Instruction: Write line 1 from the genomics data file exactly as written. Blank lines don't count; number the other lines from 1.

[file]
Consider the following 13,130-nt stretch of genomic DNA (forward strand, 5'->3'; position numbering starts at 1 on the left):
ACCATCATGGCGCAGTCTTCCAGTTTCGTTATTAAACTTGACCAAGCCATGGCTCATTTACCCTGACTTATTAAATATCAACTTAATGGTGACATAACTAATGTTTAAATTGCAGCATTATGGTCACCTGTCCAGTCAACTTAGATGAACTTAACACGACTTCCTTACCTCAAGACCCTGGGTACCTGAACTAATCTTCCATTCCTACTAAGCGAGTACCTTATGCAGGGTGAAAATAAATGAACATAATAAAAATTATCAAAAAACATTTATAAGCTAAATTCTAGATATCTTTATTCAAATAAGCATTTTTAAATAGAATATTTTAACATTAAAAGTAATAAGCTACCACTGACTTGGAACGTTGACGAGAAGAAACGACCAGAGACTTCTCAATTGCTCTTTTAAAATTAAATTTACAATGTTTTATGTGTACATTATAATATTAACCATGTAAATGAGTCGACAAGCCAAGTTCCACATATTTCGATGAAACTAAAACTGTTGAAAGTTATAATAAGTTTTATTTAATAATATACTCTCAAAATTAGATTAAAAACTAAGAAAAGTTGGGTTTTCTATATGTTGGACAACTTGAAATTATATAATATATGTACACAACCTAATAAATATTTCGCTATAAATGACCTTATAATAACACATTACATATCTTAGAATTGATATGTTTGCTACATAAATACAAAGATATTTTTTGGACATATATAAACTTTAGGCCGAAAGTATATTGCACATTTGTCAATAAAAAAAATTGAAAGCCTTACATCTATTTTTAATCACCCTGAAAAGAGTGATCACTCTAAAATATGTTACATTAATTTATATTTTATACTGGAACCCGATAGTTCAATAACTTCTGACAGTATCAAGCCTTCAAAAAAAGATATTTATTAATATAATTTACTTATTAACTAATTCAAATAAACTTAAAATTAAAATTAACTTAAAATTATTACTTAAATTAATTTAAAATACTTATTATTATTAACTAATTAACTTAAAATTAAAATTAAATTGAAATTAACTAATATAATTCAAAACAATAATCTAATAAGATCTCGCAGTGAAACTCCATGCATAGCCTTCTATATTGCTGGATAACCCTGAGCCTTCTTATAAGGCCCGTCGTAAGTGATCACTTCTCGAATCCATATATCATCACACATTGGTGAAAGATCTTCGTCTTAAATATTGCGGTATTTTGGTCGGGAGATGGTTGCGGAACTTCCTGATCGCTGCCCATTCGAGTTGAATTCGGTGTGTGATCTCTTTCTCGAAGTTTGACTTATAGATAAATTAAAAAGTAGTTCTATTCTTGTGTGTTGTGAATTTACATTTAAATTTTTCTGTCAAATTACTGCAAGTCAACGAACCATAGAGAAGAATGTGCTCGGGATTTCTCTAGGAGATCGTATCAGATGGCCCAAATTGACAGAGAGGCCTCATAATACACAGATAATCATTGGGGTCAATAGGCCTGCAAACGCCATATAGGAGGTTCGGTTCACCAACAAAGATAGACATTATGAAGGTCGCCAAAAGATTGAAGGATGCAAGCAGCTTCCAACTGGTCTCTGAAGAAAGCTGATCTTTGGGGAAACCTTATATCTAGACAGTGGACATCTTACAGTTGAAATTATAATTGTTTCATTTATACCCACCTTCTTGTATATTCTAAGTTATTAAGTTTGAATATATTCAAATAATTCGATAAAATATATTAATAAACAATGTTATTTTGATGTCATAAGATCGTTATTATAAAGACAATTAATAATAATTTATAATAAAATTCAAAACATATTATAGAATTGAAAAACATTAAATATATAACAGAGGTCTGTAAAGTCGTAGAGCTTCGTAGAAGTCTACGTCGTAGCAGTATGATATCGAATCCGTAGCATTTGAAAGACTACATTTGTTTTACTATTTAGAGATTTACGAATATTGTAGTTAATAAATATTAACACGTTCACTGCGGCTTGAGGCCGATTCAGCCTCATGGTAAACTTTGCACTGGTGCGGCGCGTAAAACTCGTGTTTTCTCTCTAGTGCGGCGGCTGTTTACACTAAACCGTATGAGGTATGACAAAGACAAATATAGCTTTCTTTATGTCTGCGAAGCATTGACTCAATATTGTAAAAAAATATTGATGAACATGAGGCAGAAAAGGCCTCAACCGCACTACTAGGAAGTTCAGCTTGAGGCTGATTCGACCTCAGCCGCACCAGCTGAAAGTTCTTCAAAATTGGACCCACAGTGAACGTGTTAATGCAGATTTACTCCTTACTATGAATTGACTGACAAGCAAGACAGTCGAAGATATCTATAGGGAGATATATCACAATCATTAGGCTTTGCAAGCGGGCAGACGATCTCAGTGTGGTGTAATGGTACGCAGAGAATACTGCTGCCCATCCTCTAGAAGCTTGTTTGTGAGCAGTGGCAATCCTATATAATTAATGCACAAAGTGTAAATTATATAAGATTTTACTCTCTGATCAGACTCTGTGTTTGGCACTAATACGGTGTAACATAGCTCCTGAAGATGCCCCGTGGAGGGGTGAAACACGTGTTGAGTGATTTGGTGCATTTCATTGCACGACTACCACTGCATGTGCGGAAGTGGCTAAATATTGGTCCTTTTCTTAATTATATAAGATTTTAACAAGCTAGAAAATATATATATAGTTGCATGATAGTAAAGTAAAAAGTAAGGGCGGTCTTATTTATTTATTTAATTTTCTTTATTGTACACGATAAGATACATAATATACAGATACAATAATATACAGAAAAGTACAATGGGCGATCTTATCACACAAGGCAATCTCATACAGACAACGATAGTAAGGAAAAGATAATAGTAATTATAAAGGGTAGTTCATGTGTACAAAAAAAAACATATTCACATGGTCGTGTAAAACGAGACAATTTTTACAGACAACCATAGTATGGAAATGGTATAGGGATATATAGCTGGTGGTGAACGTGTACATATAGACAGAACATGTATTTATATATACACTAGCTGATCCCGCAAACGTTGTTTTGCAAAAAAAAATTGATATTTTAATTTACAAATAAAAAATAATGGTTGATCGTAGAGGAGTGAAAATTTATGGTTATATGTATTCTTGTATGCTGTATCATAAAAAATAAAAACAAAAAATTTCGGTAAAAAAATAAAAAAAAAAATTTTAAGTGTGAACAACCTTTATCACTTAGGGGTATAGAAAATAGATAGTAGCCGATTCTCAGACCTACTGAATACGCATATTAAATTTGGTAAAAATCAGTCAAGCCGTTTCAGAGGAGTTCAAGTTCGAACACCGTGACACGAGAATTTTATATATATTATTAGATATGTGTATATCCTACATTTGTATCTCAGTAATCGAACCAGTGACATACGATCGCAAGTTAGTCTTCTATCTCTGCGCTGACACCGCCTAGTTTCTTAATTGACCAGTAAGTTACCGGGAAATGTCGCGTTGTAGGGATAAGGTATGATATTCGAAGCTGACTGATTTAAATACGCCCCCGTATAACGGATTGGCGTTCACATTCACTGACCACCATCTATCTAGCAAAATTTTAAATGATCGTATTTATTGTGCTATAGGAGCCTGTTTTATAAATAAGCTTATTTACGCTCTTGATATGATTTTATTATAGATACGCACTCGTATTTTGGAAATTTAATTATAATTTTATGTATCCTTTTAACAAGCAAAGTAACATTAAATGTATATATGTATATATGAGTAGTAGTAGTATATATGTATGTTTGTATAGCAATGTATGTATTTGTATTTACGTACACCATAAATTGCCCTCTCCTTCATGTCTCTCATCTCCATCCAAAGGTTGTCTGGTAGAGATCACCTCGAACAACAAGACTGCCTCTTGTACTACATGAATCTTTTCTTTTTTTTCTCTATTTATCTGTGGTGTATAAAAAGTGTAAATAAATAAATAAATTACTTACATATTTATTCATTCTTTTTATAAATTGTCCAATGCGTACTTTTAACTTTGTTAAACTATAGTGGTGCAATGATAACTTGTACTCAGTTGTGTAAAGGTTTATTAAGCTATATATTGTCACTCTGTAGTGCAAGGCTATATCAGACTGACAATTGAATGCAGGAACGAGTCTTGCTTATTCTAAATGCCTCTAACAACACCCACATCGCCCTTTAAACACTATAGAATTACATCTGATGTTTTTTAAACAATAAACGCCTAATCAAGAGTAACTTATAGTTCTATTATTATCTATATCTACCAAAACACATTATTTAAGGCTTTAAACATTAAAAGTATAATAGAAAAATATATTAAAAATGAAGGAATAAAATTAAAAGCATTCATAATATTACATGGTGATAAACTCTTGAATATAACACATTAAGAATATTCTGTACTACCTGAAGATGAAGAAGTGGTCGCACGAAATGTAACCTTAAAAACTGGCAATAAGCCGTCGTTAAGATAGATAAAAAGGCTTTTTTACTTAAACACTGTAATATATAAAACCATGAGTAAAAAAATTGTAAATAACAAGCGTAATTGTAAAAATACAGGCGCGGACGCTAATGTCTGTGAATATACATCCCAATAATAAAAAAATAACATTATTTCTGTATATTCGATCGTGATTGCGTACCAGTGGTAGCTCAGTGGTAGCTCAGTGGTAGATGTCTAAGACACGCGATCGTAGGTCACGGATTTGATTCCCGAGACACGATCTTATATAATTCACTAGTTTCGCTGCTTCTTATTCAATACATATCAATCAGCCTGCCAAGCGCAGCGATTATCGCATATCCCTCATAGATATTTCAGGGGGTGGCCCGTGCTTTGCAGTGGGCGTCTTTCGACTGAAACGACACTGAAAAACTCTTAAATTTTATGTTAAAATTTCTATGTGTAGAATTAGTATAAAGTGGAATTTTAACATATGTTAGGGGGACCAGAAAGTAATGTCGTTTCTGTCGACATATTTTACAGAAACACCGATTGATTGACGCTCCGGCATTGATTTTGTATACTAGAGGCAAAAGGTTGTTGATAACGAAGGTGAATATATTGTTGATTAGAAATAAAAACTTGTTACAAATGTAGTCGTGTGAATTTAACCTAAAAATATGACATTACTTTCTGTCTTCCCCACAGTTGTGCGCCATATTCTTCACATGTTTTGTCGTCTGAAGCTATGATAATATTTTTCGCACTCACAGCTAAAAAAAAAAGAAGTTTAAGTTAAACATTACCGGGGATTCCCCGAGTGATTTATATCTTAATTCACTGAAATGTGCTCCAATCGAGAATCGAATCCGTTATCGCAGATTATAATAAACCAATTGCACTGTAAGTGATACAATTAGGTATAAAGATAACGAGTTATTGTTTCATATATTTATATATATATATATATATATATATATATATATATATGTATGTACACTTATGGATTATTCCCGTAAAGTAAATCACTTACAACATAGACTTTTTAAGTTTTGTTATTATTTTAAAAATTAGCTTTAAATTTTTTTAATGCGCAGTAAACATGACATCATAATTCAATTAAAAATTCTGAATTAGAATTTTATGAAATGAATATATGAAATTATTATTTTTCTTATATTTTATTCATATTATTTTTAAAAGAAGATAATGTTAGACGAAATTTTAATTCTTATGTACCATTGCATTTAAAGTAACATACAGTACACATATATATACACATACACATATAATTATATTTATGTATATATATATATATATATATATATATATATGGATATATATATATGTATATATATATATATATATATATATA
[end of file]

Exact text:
Consider the following 13,130-nt stretch of genomic DNA (forward strand, 5'->3'; position numbering starts at 1 on the left):